Personal Information Managers

Personal Information Managers

A personal digital assistant (PDA), also known as a palmtop computer, or personal data assistant, is a mobile device that functions as a personal information manager. PDAs are largely considered obsolete with the widespread adoption of smartphones.

Nearly all current PDAs have the ability to connect to the Internet. A PDA has an electronic visual display, enabling it to include a web browser, all current models also have audio capabilities enabling use as a portable media player, and also enabling most of them to be used as mobile phones. Most PDAs can access the Internet, intranets or extranets via Wi-Fi or Wireless Wide Area Networks. Most PDAs employ touchscreen technology.

The first "PDA" was released in 1984 by Psion, the Organizer II. Followed by Psion's Series 3, in 1991, which began to resemble the more familiar PDA style. It also had a full keyboard.

The term PDA was first used on January 7, 1992 by Apple Computer CEO John Sculley at the Consumer Electronics Show in Las Vegas, Nevada, referring to the Apple Newton.

In 1996, Nokia introduced the first PDA with full mobile phone functionality, the 9000 Communicator, which became the world's best-selling PDA. The Communicator spawned a new category of PDAs: the "PDA phone", now called "smartphone". Another early entrant in this market was Palm, with a line of PDA products which began in March 1996.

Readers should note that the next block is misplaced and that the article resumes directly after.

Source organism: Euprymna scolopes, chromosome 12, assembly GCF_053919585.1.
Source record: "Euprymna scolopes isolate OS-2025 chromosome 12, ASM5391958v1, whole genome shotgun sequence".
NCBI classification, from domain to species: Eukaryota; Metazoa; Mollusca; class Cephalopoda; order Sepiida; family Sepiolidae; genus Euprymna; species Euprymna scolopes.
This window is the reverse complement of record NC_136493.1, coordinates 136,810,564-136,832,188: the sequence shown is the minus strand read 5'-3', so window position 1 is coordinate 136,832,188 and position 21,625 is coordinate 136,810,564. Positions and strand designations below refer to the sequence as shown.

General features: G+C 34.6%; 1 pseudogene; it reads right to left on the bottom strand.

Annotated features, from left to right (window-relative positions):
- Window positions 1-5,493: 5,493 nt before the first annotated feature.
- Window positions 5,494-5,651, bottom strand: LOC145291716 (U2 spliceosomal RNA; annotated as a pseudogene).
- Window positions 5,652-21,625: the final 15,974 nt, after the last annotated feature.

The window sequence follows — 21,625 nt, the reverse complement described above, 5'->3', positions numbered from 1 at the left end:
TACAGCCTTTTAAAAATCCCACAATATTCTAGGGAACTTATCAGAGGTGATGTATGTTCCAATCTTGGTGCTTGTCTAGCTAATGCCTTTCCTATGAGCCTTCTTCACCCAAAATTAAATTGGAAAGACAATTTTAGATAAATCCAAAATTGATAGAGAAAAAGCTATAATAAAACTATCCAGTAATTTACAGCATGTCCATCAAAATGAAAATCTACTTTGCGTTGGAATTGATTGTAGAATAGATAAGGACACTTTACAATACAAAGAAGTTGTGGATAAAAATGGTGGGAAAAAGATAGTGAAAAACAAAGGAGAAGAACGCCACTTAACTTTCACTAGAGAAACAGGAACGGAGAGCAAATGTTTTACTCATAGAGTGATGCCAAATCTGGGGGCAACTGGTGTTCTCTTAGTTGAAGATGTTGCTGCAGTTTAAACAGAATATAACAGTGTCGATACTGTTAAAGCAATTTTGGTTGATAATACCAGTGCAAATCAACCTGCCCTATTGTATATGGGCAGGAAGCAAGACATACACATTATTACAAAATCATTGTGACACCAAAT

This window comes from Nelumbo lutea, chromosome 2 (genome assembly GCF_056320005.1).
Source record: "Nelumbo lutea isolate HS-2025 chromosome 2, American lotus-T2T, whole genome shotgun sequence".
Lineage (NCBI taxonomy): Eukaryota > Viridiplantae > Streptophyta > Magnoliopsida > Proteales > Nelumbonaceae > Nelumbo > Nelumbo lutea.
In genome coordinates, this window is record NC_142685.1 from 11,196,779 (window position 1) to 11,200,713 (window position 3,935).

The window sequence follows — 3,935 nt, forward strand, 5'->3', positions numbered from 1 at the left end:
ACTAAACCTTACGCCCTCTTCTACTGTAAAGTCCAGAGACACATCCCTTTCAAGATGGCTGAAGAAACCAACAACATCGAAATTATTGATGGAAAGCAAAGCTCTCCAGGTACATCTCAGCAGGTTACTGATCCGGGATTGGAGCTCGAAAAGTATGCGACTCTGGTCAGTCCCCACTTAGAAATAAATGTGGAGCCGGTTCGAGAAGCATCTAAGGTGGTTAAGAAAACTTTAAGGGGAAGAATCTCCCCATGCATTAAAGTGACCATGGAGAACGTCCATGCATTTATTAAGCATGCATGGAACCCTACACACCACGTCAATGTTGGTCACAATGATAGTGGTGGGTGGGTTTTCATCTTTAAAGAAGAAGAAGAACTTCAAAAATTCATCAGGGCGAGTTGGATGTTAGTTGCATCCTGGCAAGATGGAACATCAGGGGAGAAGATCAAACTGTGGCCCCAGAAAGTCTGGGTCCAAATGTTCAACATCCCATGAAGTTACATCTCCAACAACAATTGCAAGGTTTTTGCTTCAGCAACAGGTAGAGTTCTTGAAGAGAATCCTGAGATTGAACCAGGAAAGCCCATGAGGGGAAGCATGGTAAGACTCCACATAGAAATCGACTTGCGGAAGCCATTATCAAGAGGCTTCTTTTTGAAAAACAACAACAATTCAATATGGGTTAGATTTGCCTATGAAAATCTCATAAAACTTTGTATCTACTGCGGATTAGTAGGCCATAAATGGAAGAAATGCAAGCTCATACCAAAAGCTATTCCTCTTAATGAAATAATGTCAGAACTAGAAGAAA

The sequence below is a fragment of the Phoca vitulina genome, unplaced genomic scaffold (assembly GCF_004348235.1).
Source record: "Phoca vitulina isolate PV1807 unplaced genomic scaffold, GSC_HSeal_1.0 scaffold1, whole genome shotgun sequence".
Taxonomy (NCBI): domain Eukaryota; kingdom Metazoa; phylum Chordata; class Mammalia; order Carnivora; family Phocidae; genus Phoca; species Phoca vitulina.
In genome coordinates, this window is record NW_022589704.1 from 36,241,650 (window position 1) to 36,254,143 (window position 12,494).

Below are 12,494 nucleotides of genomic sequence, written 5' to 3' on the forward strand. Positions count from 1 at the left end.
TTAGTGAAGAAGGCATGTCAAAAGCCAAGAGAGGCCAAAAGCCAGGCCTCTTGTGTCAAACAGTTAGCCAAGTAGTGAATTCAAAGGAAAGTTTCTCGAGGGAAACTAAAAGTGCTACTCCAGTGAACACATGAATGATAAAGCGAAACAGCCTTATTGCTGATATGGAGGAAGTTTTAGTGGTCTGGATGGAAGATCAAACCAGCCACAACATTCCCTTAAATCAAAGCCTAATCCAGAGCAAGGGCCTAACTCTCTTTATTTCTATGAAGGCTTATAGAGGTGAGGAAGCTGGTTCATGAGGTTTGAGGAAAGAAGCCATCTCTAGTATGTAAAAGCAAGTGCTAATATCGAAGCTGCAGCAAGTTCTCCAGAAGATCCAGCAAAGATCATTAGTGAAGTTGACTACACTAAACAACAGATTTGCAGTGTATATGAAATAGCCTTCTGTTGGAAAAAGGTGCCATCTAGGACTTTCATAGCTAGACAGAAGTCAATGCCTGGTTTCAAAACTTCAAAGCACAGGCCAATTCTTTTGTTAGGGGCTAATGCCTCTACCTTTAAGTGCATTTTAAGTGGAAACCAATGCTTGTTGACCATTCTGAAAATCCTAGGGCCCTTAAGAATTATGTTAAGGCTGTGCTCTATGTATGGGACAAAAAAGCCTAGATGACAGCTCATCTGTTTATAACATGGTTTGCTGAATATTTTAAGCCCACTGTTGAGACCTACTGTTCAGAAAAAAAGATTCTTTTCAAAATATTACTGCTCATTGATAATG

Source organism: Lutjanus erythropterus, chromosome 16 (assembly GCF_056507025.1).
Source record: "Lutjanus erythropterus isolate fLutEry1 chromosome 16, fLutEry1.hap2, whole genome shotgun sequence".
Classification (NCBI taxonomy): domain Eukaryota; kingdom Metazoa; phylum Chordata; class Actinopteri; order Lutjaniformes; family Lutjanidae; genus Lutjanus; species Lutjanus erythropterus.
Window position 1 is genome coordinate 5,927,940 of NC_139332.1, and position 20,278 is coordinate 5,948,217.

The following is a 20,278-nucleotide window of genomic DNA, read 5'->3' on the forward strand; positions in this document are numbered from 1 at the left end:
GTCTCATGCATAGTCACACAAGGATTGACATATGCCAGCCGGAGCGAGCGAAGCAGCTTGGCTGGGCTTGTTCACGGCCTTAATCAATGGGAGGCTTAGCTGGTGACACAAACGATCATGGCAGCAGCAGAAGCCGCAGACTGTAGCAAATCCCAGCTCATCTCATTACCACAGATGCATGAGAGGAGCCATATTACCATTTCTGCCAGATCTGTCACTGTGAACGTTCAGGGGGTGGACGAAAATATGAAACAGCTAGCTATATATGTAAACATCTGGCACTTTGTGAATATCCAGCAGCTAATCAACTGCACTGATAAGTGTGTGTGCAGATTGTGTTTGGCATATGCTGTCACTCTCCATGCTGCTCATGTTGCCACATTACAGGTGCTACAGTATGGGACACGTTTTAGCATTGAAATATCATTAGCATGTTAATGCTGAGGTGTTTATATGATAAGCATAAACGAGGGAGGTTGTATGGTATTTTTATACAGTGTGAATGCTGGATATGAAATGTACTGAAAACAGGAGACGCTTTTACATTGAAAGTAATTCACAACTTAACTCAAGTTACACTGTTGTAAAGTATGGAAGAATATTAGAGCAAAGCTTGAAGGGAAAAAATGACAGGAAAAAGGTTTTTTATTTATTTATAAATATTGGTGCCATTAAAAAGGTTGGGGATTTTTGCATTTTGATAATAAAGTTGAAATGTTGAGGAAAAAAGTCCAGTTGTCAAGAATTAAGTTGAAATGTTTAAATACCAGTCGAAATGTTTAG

Read more about Personal Information Managers:  Typical Features, Operating Systems of PDAs, Automobile Navigation, Ruggedized PDAs, Medical and Scientific Uses, Educational Uses

Other articles related to "personal information managers":

Desk Accessory - Personal Information Managers
... Early personal information managers, such as Norton Desktop and Borland's SideKick, provided pop-up calculator, alarm, calendar and other functions for single-tasking operating systems like MS-DOS using terminate and ...

Famous quotes containing the words managers, personal and/or information:

    We also have to make sure our children know the history of women. Tell them the rotten truth: It wasn’t always possible for women to become doctors or managers or insurance people. Let them be armed with a true picture of the way we want it to be.
    Anne Roiphe (20th century)

    A man’s personal defects will commonly have with the rest of the world precisely that importance which they have to himself. If he makes light of them, so will other men.
    Ralph Waldo Emerson (1803–1882)

    As information technology restructures the work situation, it abstracts thought from action.
    Shoshana Zuboff (b. 1951)